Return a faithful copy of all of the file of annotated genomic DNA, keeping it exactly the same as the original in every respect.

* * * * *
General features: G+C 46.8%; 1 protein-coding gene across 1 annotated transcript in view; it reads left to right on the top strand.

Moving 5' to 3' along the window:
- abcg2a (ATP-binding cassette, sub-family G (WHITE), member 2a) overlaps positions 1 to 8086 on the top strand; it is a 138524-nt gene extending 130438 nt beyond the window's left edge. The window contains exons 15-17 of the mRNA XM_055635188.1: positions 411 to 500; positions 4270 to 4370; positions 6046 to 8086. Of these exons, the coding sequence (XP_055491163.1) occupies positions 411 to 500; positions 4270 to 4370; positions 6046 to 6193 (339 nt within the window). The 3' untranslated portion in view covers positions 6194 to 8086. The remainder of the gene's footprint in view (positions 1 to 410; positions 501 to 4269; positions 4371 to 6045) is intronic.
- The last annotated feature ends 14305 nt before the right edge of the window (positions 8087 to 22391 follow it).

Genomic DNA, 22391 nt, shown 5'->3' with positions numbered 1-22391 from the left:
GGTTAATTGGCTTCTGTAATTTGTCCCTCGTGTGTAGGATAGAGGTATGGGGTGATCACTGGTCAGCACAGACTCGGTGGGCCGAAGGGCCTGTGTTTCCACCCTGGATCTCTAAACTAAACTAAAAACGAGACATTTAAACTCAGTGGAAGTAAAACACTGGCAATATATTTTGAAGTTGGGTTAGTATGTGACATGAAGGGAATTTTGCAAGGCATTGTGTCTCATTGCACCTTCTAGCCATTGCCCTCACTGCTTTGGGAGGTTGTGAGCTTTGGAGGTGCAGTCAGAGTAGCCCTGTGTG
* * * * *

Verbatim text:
General features: G+C 46.8%; 1 protein-coding gene across 1 annotated transcript in view; it reads left to right on the top strand.

Moving 5' to 3' along the window:
- abcg2a (ATP-binding cassette, sub-family G (WHITE), member 2a) overlaps positions 1 to 8086 on the top strand; it is a 138524-nt gene extending 130438 nt beyond the window's left edge. The window contains exons 15-17 of the mRNA XM_055635188.1: positions 411 to 500; positions 4270 to 4370; positions 6046 to 8086. Of these exons, the coding sequence (XP_055491163.1) occupies positions 411 to 500; positions 4270 to 4370; positions 6046 to 6193 (339 nt within the window). The 3' untranslated portion in view covers positions 6194 to 8086. The remainder of the gene's footprint in view (positions 1 to 410; positions 501 to 4269; positions 4371 to 6045) is intronic.
- The last annotated feature ends 14305 nt before the right edge of the window (positions 8087 to 22391 follow it).

Genomic DNA, 22391 nt, shown 5'->3' with positions numbered 1-22391 from the left:
GGTTAATTGGCTTCTGTAATTTGTCCCTCGTGTGTAGGATAGAGGTATGGGGTGATCACTGGTCAGCACAGACTCGGTGGGCCGAAGGGCCTGTGTTTCCACCCTGGATCTCTAAACTAAACTAAAAACGAGACATTTAAACTCAGTGGAAGTAAAACACTGGCAATATATTTTGAAGTTGGGTTAGTATGTGACATGAAGGGAATTTTGCAAGGCATTGTGTCTCATTGCACCTTCTAGCCATTGCCCTCACTGCTTTGGGAGGTTGTGAGCTTTGGAGGTGCAGTCAGAGTAGCCCTGTGTG